The IRS released some updated data on ongoing processing delays in its latest operations update. This includes the following key data points:
As of October 28, 2022, the IRS had 4.4 million unprocessed individual returns received this year. These include tax year 2021 returns and late filed prior year returns.
Of these, 1.9 million returns require error correction or other special handling, and 2.5 million are paper returns waiting to be reviewed and processed.
Tax return processing does not typically require the IRS to correspond with taxpayers, but it does require special handling by an IRS employee so, in these instances, it is taking the IRS more than 21 days to issue any related refund.
If we [the IRS] need more information or need you to verify you sent the tax return, we will send you a letter. The resolution of these issues could take more than 120 days depending on how quickly and accurately you respond, and how quickly we can complete the processing of your return.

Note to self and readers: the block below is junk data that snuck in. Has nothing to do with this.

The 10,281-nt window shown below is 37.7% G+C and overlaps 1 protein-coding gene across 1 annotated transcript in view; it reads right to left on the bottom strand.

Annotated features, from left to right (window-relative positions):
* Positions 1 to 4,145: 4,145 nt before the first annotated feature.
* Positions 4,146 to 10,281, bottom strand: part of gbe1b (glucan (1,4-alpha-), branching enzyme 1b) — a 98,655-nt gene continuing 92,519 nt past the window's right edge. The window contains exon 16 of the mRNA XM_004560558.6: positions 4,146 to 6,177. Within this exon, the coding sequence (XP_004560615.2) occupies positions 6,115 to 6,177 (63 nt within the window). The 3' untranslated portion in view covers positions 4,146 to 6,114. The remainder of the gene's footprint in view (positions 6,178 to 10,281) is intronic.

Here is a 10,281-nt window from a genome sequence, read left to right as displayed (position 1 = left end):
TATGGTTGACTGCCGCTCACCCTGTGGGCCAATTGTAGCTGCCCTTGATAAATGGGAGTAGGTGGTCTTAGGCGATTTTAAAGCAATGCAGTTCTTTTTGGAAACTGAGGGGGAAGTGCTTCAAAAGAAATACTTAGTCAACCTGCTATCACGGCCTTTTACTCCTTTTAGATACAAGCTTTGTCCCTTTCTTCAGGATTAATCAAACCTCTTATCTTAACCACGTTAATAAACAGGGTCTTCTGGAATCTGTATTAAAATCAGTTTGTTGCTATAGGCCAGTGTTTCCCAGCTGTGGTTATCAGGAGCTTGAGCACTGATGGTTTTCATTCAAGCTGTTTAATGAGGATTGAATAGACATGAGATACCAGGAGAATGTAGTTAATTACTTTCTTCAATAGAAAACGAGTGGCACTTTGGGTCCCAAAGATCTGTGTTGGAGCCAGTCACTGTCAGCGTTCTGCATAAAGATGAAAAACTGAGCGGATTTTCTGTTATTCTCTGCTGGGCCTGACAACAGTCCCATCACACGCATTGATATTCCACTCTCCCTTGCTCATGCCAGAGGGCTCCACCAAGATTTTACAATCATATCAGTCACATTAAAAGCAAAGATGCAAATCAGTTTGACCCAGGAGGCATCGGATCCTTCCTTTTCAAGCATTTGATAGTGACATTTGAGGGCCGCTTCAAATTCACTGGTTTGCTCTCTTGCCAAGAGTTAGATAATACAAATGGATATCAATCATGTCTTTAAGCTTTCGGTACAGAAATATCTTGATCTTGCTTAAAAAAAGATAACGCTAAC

The IRS have said they are opening taxpayer sent mail within their normal timeframes, but processing these responses is taking longer than usual due to resource restrictions. The exact timeframe varies depending on the type of issue. So expect that the IRS will keep processing returns will into the 2023 tax season.
The IRS had 1.1 million unprocessed Forms 1040-X (amended returns) and are processing these returns in the order received and the current timeframe can be more than 20 weeks
To date, the IRS has issued over 11.9 million refunds or existing tax liability offsets relating to unemployment insurance tax exclusion rebates, totaling $14.6 billion.
The IRS also had 2.5 million unprocessed Forms 941 (Employer’s Quarterly Federal Tax Returns).
Not surprisingly, the following are where taxpayers are seeing the most significant service delays:
- Live phone support
- Processing tax returns filed on paper
- Answering mail from taxpayers
- Reviewing tax returns, even for returns filed electronically
The only advice I can give is to be patient. The IRS continues to onboard new staff under the IRA act, recently announced 4,000 more staff were recently hired to fill critical customer service representative positions.